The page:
The greatest shark dive on earth, Cocos Island – for Men’s Journal

Yes, it’s true!  Read by the author herself.  For All the Tea in China will be available as an audiobook on March 18.

First I went to TURKEY and MEXICO.

Then I went to IRELAND.

Then I flew to MAUI.

I love writing this stuff.

It’s online now too, here, here, here, and here.

One of my drivetime TV appearances in which I explain all the amazing things you can buy to save the planet.

Want to eat right on the first night out? Chef Peter Berley teaches you how to prep at home, cook in camp. And a car camping meal planner to boot. – Men’s Journal

That’s a pretty nice looking catalog cover, no?

Take to the tracks with the Top 5 Train Rides in North America and Men’s Journal.

For truly friendly travel with ever-changing scenery, take your foot off the gas, unbuckle your seat belt, and hit the rails.

Don’t forget your essential gear – a personal bar.

[Print version here.  Online version here.]


By resurrecting its cuisine, Chef Michael Dowd tries to preserve a tribe’s traditional way of life – Men’s Journal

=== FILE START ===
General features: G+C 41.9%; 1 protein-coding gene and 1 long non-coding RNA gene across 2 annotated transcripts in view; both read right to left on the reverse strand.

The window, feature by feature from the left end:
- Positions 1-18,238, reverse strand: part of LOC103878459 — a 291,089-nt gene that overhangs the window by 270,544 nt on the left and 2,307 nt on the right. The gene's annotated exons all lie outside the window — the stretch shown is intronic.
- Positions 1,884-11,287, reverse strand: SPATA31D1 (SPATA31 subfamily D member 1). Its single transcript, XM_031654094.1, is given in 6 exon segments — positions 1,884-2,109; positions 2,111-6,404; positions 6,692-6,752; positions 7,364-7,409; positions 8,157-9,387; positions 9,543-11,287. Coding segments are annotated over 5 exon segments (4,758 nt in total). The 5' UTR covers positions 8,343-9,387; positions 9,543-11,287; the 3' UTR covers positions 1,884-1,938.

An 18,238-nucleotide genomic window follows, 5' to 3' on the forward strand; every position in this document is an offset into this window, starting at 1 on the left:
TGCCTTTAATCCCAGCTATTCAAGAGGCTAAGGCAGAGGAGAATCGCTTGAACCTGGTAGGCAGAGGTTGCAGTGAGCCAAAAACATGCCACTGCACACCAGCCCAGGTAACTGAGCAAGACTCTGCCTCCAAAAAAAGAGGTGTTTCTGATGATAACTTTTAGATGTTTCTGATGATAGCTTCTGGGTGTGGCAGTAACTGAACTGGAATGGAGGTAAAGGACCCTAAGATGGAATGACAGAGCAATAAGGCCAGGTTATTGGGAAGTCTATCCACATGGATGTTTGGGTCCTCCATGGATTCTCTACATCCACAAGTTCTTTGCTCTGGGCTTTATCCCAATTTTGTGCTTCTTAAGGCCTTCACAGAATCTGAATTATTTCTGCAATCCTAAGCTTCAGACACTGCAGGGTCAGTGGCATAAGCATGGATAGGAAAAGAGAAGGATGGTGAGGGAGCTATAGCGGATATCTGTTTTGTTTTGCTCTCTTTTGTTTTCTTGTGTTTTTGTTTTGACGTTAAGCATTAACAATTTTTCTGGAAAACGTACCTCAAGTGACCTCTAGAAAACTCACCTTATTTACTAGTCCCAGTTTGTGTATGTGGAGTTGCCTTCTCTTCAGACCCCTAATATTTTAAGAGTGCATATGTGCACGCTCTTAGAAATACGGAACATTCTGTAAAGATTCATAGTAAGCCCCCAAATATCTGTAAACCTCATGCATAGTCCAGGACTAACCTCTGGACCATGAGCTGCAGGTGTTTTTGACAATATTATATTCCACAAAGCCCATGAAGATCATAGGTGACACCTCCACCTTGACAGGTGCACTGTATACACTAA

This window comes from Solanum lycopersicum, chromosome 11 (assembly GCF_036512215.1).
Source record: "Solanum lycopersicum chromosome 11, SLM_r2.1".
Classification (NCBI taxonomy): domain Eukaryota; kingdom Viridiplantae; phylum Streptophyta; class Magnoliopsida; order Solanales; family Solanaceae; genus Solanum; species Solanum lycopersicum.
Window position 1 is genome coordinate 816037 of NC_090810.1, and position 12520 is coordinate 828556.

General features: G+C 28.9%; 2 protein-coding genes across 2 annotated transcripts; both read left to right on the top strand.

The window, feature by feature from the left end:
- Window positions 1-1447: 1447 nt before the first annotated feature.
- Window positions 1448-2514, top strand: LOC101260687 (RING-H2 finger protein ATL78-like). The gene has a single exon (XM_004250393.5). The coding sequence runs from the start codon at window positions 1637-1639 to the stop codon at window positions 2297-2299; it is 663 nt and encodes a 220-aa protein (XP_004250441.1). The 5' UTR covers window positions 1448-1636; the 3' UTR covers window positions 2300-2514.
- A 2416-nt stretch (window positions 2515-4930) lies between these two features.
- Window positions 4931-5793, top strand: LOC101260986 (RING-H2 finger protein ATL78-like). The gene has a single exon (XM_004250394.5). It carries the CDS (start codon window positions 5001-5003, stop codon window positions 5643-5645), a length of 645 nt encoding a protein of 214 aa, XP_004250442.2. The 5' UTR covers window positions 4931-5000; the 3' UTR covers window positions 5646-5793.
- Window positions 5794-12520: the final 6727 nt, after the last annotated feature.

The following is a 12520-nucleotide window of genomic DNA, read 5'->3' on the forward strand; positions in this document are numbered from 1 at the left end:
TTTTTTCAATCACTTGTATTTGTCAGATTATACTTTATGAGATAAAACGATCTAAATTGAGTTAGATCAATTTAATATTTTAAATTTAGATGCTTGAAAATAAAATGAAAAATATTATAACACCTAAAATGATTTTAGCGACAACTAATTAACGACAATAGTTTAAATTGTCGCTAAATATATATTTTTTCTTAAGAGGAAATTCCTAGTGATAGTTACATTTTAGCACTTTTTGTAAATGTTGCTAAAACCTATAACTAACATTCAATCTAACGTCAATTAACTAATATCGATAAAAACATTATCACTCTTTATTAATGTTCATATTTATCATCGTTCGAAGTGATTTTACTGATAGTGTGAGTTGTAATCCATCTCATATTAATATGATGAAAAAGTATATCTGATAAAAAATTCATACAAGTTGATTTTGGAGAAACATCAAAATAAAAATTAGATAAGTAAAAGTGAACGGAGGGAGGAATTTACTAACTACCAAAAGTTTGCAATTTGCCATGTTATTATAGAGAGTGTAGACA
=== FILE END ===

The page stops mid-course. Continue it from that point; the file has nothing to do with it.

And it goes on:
Michael O’Dowd collects swords, races BMWs, and asks little old Indian ladies for their grandmothers’ recipes. As executive chef of Kai restaurant at the Sheraton Wild Horse Pass resort outside Phoenix, O’Dowd takes Native American ingredients and marries them to haute techniques, pairing wild elk with tagliatelle, bathing sea urchins in a fondue of piquillo peppers, and infusing cotton candy with Amarillo chiles.

A new Smithsonian exhibit looks at environmentalist Earl Shaffer, the first man to hike the entire Appalachian Trail in one continuous trip — for Men’s Journal.

Shanghai – Brides Magazine  (p.1, p.2)

Big Island Beaches – Brides Magazine (p.1, p.2)


Good News

For All the Tea in China

For All the Tea in China

The US cover, from Viking Publishers.

Raising the curtain on the Cannes International Film Festival for Men’s Journal.

For All the Tea in China is the Telegraph’s  top choice for the week.


Now, listen here

For All the Tea in China is BBC4’s Book of the Week – all week, and for the next two.  HERE.

Geographical Magazine, the Royal Geographical Society’s official mouthpiece, weighs in: